There are several methods in which tumor motion can be taken into account with the delivery of radiation therapy and which are utilized at our institution. First, breathing can be monitored during simulation and the iGTV/ITV can then be added as a margin to ensure that the tumor is treated adequately throughout all phases of the respiratory cycles as outlined above (e.g., if the tumor is noted to move 1.5cm during treatment, then a 1.5cm margin, termed the ITV/iGTV, is added to account for this respiratory motion.). This strategy is often denoted the “free-breathing technique.” If 4D CT imaging is not available at the institution, then an alternative method to account for respiratory motion is through the use of breath-hold spiral CT simulation. In this method, the patient is instructed to hold his breath during simulation, both at end inspiration and expiration. Images are then taken at end-inspiration and end-expiration, such that an ITV can be generated by combining the two CTVs from the inspiratory and expiratory scans.
A disadvantage to the free-breathing method is that in tumors that have a large magnitude of motion, the amount of normal tissue that is treated can be relatively large, since radiation is being delivered throughout the breathing cycle. Therefore, an alternative method of radiation delivery is to instruct the patient to hold their breath during treatment and activate the radiation while the tumor is in this full inspiratory, fixed position. The disadvantage to this technique (often termed deep inspiratory breath hold, or DISB) is that it requires full cooperation of the patient, in that the patient will need to hold their breath for 15 seconds or longer. As an alternative to this method, radiation could be delivered in either a relaxed inspiratory position or in expiration, which is often more reproducible than DISB.
In patients that are not able to comply with any of these instructions, a third method of delivering radiation in tumors that have a great deal of motion is through a ventilatory-gated approach, during which the radiation beam is coordinated with the respiratory cycle through the placement of externally placed fiducial markers. Or, in other words, the radiation is only delivered at certain phases, most typically full expiration . This type of therapy is generally most useful for tumors less than 5cm in diameter and for a tumor motion of greater than 1cm. Figure 2 demonstrates the motion of a tumor in the inferior portion of the lung. It is evident that with timed radiation delivery, a great deal of normal tissue could be spared by reducing the treatment margins.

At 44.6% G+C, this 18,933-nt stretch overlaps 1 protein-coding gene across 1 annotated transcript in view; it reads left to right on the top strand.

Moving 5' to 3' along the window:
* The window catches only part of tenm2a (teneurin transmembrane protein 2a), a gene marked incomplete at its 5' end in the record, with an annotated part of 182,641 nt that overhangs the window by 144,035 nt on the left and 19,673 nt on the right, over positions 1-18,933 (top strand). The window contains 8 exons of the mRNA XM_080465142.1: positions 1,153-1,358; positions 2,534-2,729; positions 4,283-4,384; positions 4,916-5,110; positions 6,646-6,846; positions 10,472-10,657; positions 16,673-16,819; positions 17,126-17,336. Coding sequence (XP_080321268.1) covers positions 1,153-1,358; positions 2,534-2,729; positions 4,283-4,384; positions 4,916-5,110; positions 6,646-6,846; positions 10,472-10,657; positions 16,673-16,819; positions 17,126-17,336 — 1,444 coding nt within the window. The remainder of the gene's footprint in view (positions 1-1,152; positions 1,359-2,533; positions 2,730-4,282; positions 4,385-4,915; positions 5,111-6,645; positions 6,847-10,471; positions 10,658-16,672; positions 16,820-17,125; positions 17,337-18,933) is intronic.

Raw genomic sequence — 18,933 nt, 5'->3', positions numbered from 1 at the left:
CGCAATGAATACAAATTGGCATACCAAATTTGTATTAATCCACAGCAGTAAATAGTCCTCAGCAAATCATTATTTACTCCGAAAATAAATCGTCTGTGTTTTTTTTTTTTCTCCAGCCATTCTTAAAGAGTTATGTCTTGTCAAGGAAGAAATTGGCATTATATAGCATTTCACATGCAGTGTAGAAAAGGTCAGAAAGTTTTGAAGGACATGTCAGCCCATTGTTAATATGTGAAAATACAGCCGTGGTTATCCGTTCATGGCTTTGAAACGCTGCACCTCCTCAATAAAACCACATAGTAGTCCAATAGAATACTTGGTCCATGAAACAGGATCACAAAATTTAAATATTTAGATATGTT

Many studies have shown that accounting for breathing motion can improve dosimetric parameters. Vlachaki et al. assessed 10 patients with lung tumors to determine the effect of respiratory gating on dosimetry. Gated images were acquired at full inspiration, full expiration, and at each quartile of respiratory movement. The authors found that gating led to higher minimum target volume doses, and that the V20 was reduced from 35% to 26% for gated plans. The mean lung, heart, and esophageal doses were also lower with gated plans. The authors concluded that gating could improve the dose to normal structures while maintaining target tissue coverage . Further studies have corroborated these findings. Underberg et al. examined 31 patients simulated with 4D CT scans and compared the dose to normal tissue in three different techniques to account for breathing motion in target delineation: (1) standard, population-based margins to account for internal motion, (2) the generation of an ITV based on tumor mobility in three consecutive phases, and (3) a PTV generated from respiratory gating. The authors concluded that utilizing “standard population-based” margins led to unnecessary normal tissue irradiation, and that the risk was best minimized if gating was utilized . A recent study from Fox Chase Cancer Center arrived at a similar conclusion, in that 4D CT-based treatment planning maintains target coverage while reducing normal tissue dose .